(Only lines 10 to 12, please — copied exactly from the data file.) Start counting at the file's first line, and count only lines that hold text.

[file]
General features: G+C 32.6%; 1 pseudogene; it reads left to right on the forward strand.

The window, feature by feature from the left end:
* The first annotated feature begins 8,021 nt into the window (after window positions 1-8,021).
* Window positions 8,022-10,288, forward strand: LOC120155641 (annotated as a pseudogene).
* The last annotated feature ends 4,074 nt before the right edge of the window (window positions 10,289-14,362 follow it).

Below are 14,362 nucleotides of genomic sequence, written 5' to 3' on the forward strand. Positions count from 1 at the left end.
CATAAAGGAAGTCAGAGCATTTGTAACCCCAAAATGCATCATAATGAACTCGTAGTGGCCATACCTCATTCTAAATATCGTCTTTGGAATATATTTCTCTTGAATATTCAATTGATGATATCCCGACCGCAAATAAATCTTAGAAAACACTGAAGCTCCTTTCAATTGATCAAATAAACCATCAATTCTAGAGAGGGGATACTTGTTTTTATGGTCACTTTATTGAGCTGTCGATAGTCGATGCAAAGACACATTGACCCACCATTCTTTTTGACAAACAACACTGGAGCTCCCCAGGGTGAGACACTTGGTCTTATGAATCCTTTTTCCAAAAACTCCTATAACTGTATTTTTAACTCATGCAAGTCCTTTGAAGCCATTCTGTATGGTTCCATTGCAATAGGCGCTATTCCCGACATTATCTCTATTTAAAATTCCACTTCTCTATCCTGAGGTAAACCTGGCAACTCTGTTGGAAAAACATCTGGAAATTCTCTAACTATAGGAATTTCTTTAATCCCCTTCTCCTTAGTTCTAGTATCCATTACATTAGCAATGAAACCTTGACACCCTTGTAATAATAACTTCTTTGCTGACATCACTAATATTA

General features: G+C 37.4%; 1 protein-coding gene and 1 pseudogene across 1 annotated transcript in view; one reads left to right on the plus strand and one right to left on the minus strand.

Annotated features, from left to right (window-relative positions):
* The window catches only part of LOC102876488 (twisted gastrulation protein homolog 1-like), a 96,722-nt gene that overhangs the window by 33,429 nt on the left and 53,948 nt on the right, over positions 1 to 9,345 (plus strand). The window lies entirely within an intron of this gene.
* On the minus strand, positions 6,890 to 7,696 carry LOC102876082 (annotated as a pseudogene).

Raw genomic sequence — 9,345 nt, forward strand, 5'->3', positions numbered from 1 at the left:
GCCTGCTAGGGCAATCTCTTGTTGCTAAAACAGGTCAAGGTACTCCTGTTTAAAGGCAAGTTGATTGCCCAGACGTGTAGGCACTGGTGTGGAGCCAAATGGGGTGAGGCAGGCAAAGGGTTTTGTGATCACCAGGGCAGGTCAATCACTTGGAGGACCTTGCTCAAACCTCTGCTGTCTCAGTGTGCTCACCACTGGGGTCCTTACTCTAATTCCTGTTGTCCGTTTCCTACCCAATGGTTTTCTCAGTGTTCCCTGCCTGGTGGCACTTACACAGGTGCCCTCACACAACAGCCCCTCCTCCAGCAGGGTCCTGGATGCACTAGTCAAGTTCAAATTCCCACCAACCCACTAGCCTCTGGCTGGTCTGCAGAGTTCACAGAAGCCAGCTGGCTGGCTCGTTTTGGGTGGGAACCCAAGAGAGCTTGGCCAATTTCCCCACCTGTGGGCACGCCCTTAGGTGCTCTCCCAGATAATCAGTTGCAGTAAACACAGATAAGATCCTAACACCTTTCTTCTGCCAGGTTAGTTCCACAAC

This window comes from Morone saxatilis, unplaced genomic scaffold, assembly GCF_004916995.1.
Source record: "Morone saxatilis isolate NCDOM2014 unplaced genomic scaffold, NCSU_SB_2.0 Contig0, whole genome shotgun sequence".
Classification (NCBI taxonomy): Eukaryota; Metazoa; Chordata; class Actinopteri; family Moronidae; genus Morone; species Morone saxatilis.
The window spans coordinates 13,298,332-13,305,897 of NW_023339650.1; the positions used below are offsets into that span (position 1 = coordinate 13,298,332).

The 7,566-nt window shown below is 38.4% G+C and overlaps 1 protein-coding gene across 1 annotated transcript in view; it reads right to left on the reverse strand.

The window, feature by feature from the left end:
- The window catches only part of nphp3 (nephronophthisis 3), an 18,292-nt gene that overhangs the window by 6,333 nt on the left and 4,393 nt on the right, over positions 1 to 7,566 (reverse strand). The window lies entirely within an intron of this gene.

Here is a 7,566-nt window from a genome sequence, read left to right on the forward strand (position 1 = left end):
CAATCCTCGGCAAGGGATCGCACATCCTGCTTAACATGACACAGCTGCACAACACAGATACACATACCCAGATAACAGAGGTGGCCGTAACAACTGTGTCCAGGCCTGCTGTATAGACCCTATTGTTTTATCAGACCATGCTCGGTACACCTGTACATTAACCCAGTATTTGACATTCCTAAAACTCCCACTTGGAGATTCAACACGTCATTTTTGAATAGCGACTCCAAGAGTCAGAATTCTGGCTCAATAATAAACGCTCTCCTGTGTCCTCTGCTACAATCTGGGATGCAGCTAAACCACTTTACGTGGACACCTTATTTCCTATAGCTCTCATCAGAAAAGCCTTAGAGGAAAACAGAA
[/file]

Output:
* The window catches only part of LOC102876488 (twisted gastrulation protein homolog 1-like), a 96,722-nt gene that overhangs the window by 33,429 nt on the left and 53,948 nt on the right, over positions 1 to 9,345 (plus strand). The window lies entirely within an intron of this gene.
* On the minus strand, positions 6,890 to 7,696 carry LOC102876082 (annotated as a pseudogene).

Raw genomic sequence — 9,345 nt, forward strand, 5'->3', positions numbered from 1 at the left: